Do local communities really have a meaningful role to play on environmental problems when multinational corporations and federal regulators seem to be so much more consequential? This question has always gnawed at me. It was a real delight, therefore, for me to learn about a fascinating new idea for empowering communities to take action: the “community ecosystem trust.”
The whole idea is to get beyond centralized rule-making and devolve real power to communities to manage natural resources effectively — and in ways that the community “owns.” A key problem with current environmental regulation is the interminable litigation and political stalemates that prevent meaningful solutions. In a polarized environment, nominal legal victories may be sabotaged by poor implementation or enforcement.
A community ecosystem trust is a classic commons approach. It gets all local stakeholders in an environmental dispute to sit down together and work out more sustainable long-term solutions that meet performance standards. Instead of accepting lowest-common-denominator goals, the process helps build trust and propel more flexible, maximum-achievable goals.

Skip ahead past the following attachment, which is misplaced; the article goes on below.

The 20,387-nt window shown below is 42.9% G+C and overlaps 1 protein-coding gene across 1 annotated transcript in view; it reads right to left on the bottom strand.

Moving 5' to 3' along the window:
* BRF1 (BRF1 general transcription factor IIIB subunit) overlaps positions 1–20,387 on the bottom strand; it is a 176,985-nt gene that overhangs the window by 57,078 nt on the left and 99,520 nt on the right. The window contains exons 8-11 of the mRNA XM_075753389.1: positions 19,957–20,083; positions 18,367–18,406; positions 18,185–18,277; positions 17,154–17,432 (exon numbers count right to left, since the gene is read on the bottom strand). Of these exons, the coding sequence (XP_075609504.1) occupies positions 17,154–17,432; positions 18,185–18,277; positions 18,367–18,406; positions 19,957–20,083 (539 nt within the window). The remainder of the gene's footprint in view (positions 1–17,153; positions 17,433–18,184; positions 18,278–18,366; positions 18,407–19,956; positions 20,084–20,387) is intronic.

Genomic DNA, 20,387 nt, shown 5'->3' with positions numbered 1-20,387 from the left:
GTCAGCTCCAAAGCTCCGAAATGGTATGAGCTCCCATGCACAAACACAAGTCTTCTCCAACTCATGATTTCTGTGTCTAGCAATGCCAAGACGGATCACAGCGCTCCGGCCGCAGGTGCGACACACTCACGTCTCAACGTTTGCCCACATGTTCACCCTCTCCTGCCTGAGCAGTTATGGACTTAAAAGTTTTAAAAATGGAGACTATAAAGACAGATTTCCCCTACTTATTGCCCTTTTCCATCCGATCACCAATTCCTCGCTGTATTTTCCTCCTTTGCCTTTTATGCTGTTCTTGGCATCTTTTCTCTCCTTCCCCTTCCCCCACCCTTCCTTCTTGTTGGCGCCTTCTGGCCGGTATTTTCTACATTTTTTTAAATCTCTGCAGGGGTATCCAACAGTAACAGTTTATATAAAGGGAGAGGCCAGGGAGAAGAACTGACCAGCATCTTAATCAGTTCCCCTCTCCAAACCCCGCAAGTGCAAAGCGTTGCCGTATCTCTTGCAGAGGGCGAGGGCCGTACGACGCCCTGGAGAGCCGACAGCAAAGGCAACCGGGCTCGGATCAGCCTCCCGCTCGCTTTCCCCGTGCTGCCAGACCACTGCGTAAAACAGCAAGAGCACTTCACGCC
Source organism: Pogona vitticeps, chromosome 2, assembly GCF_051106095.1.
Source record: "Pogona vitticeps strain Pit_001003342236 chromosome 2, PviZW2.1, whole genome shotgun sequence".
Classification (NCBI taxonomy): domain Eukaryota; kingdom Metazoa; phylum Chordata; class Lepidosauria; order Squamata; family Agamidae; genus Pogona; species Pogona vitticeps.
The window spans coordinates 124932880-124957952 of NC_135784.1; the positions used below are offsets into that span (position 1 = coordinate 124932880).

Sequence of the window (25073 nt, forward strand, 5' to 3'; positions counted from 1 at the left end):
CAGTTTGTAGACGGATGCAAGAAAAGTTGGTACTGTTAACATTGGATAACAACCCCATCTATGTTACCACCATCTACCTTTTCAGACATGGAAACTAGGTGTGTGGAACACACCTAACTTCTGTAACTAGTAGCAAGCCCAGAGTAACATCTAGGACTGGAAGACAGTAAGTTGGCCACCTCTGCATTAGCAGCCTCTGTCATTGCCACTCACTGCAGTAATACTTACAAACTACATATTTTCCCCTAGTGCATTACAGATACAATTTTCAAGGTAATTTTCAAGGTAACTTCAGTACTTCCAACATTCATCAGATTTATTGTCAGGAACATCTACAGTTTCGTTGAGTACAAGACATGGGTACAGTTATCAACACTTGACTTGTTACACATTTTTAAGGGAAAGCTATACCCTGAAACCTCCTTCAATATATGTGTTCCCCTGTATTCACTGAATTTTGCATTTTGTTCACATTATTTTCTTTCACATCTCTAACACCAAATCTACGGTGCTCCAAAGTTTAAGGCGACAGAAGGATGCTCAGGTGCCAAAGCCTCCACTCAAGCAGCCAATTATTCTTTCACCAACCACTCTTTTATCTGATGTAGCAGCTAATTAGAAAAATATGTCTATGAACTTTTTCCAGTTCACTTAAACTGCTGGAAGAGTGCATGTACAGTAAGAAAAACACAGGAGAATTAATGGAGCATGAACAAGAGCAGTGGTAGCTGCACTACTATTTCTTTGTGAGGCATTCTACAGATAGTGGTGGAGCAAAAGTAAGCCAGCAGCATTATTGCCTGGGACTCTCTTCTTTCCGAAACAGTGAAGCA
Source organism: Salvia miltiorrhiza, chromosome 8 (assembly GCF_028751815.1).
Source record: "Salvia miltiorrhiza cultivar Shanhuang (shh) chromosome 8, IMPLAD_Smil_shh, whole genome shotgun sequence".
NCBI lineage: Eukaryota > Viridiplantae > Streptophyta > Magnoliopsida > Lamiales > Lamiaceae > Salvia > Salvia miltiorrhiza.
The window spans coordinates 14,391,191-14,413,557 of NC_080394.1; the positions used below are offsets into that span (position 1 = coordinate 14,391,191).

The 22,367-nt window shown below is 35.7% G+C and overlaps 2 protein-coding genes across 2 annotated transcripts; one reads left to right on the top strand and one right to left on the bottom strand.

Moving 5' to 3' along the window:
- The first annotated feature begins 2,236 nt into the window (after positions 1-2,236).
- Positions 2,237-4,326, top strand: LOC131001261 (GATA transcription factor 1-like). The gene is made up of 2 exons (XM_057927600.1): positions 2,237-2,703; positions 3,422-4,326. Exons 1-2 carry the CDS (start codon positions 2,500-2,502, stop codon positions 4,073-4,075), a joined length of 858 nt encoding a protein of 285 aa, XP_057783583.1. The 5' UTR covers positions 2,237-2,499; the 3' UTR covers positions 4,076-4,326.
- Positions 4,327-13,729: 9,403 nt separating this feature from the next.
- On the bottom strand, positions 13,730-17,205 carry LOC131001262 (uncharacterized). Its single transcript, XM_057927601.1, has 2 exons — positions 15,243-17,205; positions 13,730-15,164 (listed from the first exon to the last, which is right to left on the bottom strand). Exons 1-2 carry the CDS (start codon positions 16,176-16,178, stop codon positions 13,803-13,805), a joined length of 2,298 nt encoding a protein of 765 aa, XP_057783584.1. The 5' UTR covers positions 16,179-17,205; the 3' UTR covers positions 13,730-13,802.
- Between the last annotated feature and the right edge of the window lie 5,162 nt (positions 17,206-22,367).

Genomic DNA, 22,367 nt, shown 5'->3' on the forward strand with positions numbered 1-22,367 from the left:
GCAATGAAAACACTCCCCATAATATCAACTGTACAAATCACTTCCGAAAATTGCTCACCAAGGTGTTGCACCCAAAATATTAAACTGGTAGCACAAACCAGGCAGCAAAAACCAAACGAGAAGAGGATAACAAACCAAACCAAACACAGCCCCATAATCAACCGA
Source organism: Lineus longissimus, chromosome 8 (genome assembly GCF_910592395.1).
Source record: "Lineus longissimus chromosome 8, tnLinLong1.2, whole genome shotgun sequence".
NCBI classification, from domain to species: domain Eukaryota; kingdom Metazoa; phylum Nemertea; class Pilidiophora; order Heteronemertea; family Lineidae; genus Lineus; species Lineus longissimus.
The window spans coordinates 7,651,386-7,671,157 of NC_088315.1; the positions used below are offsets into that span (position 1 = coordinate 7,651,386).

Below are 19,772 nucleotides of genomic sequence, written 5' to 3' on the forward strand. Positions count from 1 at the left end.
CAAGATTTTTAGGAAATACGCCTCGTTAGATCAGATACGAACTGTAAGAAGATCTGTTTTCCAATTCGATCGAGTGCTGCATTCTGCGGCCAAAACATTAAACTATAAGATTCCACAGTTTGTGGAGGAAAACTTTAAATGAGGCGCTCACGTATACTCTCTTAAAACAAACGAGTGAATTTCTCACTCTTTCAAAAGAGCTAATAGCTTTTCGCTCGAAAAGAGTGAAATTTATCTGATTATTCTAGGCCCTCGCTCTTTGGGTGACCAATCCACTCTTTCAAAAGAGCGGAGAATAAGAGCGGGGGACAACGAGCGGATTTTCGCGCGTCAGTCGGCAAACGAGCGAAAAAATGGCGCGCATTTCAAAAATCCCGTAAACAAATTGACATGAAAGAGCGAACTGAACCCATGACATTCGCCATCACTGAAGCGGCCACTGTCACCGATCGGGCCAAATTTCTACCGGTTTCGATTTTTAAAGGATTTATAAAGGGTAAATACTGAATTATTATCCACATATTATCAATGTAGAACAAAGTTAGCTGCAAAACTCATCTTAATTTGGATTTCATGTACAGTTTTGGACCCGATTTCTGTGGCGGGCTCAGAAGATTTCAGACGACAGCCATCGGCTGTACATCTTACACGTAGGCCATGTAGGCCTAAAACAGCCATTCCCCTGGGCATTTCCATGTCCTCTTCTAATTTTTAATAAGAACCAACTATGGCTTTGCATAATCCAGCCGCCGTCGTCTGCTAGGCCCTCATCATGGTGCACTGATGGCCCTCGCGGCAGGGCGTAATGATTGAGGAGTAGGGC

The idea is the brainchild of Dr. Michael M’Gonigle, a co-founder of Greenpeace International and now the head of POLIS, the Project on Ecological Governance, at the University of Victoria, British Columbia. Check out the POLIS report, “When There’s a Way, There’s a Will” — executive summary or full report.
Although some aspects of the model are based on circumstances peculiar to Canada, the ecosystem trust seems like a sturdy, versatile vehicle for providing real local responsibility and control. The freshness of the idea reminded me of Brian Donahue’s 1999 book, Reclaiming the Commons: Community Farms and Forests in a New England Town (Yale U. Press), which tells how the town of Weston, Mass. re-invented commons management of its forests and farms.